Outside, there were wonderful details and arches (see below). We focused on using those arches as framing elements in our compositions. Then we waited for interesting things to happen, like this woman in a fuschia-colored jelaba, the customary robes of Morocco, to walk through.
One of the marvelous features of the camera is that it's a great conversation piece. People stop to talk about photography, compare notes, point out locations - it's a great ice breaker. It's also a wonderful way to gain local knowledge, and to get to know more about the people that you meet.
I met this gentleman in Cuba who is a photographer and runs a small gallery. He volunteered to have his picture taken, and this was one of my favorites. He's surrounded by photos, and I liked taking his picture in context with what he does. This created an environmental portrait that is more interesting and memorable.
Travel photography tips: Let your photos tell a story, capture a sense of place with your subjects, and always have your camera ready. Last but not least, don't be shy. Get to know a little about the people you meet, and you'll come away with better pictures.
Additional notes: Deborah Sandidge teaches two excellent online photo courses: Photoshop - Enhancing Digital Images and Creating Works of Art and Digital Infrared Photography. Also, BetterPhoto's photography school online offers many great courses on people photography, including environmental portraits.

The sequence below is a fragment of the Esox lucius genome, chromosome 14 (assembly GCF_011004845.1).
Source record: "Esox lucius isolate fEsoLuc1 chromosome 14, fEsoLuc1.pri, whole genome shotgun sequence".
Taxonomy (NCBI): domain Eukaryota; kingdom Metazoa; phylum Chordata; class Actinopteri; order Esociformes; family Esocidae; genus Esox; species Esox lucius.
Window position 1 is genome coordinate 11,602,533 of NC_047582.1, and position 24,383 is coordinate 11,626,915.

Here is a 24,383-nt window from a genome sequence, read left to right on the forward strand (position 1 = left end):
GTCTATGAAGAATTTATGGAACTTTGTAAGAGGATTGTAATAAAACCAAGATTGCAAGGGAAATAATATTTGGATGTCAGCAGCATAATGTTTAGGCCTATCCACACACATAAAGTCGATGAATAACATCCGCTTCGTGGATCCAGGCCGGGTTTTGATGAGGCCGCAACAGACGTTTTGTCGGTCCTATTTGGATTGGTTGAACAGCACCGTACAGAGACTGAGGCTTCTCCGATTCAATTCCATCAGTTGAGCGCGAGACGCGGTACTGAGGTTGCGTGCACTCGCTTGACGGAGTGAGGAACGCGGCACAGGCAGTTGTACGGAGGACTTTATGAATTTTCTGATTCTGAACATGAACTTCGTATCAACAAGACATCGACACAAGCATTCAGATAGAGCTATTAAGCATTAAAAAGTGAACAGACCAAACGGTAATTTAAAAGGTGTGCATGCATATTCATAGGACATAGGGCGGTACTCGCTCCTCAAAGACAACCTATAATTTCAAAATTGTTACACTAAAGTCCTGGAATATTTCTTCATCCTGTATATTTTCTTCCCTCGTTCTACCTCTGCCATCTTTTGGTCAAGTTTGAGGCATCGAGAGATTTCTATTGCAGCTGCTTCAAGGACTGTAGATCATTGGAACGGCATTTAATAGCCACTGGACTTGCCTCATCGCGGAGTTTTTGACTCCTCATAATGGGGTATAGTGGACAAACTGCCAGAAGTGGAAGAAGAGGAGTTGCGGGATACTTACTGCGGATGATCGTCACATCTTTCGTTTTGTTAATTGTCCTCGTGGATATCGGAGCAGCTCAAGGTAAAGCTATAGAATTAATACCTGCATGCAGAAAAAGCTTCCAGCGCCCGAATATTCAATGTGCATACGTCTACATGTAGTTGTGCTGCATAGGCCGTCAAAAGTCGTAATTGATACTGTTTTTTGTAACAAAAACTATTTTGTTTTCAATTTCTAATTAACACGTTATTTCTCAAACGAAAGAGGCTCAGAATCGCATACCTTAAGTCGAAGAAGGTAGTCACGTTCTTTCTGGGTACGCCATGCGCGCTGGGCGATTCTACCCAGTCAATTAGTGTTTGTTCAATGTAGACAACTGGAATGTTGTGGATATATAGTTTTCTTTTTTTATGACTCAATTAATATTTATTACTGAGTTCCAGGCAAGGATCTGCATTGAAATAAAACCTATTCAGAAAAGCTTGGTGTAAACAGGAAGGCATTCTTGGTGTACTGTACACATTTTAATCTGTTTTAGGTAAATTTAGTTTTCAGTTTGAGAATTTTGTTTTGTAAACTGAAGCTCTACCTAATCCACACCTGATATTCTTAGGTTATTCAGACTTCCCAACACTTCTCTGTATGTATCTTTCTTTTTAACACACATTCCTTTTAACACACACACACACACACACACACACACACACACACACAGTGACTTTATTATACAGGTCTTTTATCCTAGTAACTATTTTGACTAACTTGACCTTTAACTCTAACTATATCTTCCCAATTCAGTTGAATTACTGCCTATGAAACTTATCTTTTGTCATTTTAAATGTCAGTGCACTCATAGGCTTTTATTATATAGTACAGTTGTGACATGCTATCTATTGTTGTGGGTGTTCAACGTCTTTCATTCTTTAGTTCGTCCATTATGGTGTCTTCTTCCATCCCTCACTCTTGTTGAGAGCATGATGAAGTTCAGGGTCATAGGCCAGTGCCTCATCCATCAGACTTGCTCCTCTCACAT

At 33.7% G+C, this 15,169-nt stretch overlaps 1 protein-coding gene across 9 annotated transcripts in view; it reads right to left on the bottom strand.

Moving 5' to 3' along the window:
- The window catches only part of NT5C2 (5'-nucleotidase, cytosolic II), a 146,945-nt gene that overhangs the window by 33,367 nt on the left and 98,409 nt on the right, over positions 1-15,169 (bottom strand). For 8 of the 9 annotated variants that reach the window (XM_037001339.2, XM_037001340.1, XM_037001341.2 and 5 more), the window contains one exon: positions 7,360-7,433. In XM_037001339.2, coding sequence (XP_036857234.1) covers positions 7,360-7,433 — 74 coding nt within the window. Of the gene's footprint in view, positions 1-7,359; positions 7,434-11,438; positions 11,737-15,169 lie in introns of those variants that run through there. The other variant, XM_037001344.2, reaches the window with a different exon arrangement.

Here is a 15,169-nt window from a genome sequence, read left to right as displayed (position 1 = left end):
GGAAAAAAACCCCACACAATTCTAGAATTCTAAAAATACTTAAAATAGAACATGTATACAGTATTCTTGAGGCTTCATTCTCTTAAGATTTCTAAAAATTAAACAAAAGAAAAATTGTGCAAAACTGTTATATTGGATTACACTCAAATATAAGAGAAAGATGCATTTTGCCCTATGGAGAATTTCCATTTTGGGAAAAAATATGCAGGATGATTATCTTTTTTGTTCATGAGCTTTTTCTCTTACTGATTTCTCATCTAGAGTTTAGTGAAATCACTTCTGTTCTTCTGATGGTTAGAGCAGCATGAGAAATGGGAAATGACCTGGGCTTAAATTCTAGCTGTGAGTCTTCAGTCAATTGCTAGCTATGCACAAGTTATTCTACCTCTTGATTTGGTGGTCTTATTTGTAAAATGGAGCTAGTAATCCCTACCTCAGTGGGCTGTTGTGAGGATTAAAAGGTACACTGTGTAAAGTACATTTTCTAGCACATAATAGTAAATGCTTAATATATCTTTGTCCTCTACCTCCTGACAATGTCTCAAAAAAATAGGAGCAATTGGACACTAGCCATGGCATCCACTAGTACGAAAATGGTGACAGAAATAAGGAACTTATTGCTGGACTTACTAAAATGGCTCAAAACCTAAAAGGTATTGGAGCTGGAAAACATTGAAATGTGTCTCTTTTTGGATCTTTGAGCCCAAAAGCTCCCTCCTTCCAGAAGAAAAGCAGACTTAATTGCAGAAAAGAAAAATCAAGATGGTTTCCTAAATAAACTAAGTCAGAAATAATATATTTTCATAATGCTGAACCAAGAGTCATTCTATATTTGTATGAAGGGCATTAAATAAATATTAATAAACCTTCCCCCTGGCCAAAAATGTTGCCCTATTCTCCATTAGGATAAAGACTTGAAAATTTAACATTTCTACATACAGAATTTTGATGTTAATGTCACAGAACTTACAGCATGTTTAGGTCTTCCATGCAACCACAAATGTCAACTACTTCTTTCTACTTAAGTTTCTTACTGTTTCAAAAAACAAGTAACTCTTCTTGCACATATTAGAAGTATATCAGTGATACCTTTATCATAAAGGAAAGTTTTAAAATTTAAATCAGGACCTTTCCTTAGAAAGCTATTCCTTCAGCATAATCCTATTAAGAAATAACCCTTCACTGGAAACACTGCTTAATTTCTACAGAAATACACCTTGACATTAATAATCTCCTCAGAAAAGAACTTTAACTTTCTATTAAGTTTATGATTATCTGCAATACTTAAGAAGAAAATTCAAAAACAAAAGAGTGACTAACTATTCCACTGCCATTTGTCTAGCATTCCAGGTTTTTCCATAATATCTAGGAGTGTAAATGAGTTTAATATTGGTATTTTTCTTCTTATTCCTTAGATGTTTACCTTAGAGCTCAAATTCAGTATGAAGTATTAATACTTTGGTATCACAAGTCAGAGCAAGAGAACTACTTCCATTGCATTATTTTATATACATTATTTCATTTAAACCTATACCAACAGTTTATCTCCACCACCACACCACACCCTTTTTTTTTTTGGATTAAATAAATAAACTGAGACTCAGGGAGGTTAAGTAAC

One of the points that I feel is important in photographing wildlife - and I stress this in my Wildlife Photography online photo course - is that shooting from a low perspective gives greater stature to animals. At the same time, it creates an intimate and compelling portrait.
One of the frustrations in going on an African safari is that you are forced to shoot from a vehicle (for safety reasons, obviously), and this means that the shooting perspective is higher than what I feel is desirable. Even two or three feet can mean the difference between a stunning image and one that is only mediocre.
On the Namibia photo tour, we visited a cheetah foundation devoted to ensuring the survival of this very special cat. The organization houses many cheetahs that can't be released back into the wild (usually because they were abandoned by their mothers - or their mothers were killed by farmers - and the cubs never learned to hunt), and we were allowed to shoot from ground level in certain places on the compound.
The snarling cat you see in the photos below was behind a fence, but it was a "photographer friendly" fence with large openings for camera lenses. This particular cat is known for an aggressive disposition, and that allowed each person in the group to get outstanding images. I shot this from ground level, and you can see how dynamic the shots are simply because I was three or four feet below where most other photographers are forced to take pictures of wildlife in Africa.
At the end of this wildlife photography shoot, each of us was breathless with excitement over this remarkable opportunity. Even if we could have taken pictures on the ground, cheetahs would never permit an approach this close. They have been hunted for too long, and they are extremely wary of people.
Jim Zuckerman is a top professional wildlife photographer. See his wildlife photos in his website for photographers. Also check out Jim's and other excellent courses at BetterPhoto's online photography school.